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Old 03-08-2013, 12:04 AM   #1
danielz1
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Jan 2013
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I'm bottling a Belgian Strong Dark Ale this weekend. I got some CBC-1 yeast from my LHBS to add to my bottling bucket with the priming sugar to be sure it carbonates.
Question: Do I have to wait after adding the yeast to the bucket before bottling to be sure it is mixed in? If it's rehydrated (per instructions) do I just stir it in and go? Normally when bottling I just stir in the priming sugar and bottle away.

 
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Old 03-08-2013, 12:28 AM   #2
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Subscribed for the answer.

 
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Old 03-08-2013, 12:32 AM   #3
Heine81
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Just out of curiosity, what type of finishing yeast are you using, what was the OG&FG, and what was the rational from the LHBS to use a finishing yeast?

I've had luck a couple of times with long secondary fermentations, with high gravity ales carbonating just fine. I.e. my russian imperial stout with 1.100, 1.031 FG carbed just fine in 3 weeks in bottles

But I do not know the answer to your specific questions.

Reason: completeness

 
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Old 03-08-2013, 12:32 AM   #4
norsk
 
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Just gently stir it in and you're good to go. Just bottled 7 gal of a Tripel last night and did the same thing. I always reyeast my Belgians... but not everyone agrees... I usually use the same strain I made the beer with but it doesn't really matter...
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Old 03-08-2013, 12:51 AM   #5
danielz1
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O.G. was 1.090. It went into secondary at 1.020, but the recipe adds 1# D180 Dark Candi Syrup in secondary. It's been sitting on the basement floor at 55 degrees for 8 weeks.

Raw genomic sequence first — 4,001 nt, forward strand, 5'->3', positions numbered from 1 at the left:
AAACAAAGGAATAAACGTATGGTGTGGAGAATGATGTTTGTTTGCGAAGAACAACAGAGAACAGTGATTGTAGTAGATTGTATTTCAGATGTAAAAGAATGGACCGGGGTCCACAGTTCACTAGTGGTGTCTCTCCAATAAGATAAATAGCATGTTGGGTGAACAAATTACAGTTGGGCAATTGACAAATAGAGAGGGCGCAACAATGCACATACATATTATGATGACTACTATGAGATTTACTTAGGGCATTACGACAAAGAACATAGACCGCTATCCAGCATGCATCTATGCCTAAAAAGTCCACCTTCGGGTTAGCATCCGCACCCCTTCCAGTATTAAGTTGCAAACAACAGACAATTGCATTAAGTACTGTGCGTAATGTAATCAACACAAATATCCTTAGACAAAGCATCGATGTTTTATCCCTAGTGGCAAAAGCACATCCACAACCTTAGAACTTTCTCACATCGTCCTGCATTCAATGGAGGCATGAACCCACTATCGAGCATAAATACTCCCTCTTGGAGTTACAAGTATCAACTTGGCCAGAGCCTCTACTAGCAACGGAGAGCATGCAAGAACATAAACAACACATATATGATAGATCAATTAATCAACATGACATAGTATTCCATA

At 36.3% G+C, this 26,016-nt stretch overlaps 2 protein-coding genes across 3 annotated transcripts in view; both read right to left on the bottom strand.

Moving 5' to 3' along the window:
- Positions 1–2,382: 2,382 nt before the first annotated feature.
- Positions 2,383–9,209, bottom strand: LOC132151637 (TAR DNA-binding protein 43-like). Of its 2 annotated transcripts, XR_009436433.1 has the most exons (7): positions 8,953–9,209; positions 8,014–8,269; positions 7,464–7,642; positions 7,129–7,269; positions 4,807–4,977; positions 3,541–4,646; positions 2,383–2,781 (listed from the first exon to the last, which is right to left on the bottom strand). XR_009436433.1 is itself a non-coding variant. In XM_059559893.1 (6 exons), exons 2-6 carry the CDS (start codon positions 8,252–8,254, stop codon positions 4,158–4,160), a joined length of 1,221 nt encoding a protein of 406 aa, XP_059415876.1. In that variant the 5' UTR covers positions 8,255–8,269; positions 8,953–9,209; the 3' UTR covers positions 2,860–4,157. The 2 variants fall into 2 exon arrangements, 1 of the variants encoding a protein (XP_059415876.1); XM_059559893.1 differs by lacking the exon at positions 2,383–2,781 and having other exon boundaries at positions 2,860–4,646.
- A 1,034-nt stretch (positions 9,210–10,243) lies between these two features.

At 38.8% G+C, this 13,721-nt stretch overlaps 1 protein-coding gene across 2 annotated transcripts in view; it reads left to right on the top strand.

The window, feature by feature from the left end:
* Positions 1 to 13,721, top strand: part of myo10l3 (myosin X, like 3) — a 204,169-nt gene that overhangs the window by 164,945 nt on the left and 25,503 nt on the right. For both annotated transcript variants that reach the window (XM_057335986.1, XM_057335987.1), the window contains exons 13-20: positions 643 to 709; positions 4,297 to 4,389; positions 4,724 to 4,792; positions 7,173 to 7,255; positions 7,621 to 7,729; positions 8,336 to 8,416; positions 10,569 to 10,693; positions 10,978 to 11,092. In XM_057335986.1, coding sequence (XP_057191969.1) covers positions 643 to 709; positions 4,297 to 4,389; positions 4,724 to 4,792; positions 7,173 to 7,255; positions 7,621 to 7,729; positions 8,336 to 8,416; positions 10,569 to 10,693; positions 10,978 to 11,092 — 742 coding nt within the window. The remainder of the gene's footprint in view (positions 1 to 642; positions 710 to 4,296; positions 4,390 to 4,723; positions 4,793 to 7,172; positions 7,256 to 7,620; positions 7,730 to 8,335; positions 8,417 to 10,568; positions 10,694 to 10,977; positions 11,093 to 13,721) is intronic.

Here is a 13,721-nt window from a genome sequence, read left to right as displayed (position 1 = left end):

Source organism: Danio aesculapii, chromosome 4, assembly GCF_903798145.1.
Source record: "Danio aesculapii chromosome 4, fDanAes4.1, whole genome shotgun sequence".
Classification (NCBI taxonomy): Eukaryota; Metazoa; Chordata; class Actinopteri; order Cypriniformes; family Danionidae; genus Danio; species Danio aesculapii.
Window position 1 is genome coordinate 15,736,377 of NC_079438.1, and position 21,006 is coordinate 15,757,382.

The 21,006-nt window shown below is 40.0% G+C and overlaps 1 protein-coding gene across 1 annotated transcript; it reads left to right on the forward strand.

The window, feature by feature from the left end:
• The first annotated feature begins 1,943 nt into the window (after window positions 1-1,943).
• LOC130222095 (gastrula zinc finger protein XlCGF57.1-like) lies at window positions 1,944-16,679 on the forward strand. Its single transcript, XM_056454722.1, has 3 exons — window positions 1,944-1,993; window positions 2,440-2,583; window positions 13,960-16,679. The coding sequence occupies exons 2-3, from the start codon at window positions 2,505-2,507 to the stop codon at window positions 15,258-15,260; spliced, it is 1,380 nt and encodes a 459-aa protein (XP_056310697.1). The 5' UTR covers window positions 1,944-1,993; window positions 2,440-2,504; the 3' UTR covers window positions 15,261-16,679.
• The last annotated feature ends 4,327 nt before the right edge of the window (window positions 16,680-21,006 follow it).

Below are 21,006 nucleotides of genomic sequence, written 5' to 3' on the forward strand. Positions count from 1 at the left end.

I read enough posts on here about high-grav beers not carbonating to make me decide to add yeast to the bottling bucket. My LHBS gave me Lallemand CBC-1 yeast.

That's what I wanted to hear Norsk.

 
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Old 03-08-2013, 05:31 PM   #6
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Sounds like a great beer. My Tripel was a 1.088 finishing at 1.008. Belgians can be finicky beers. Most of the time I'll start them off fermenting in the mid sixties and gradually increase the temp to the mid seventies. Many Belgians attenuate more completely at higher temps...
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Old 03-08-2013, 05:34 PM   #7
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Quote:
Originally Posted by danielz1 View Post
I'm bottling a Belgian Strong Dark Ale this weekend.
Extract or AG? Always on the lookout for new Belgian recipes... Usually brew the whites but my wife has been requesting a Golden Strong as of late...
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Old 03-08-2013, 06:44 PM   #8
Gaidin53
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Norse are you just dumping in a whole new pack of wyeast of the same strain or adding yeast back in that you saved. I used the lallemand CBC 4 weeks ago and just added it into the bucket when racking over. Thinking I should have rehydrated as packet stated in warm water. Seems like yeast was floating in like a granular form still in some of the bottles and isn't settling to bottom like an active liquid yeast would settle. It was hard to control how much got sucked up into each bottle. With a liquid yeast it would just suspend somewhat evenly throughout.

Unsure what I want to do in the future now. Leaning towards adding a wyeast of same type at bottling time. It will increase the cost but easy for me to get since I only work 2 blocks away from my local home brew store. Lots of debate on whether to add yeast or not for the Belgians at bottling time but I had lack of carving up in the 2 beers previous. Now I'm worried I overdid it with the last triples I bottled with the lallemand.

Ryan

 
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Old 03-09-2013, 07:39 PM   #9
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Every year or so I start off with new yeast, make starters and keep some in reserve. I use about a third of what a WL vial or Wyeast pack has in them. I've also used a small amount of yeast left over once transferred to the bottling bucket. A quick washing and you're good to go. Tried the Belgian and it was well carbed and good to go barely 2 weeks post bottling. Needs a few more weeks bottle conditioning to mellow out...
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Old 03-10-2013, 02:28 AM   #10
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Use dry yeast, as it will add no flavor differences, so why waste money. Rehydrate 1/2 pack for 5G batch, pitch with sugar addition.

My 8 took 3 months to carb, but after that was Champagne like.
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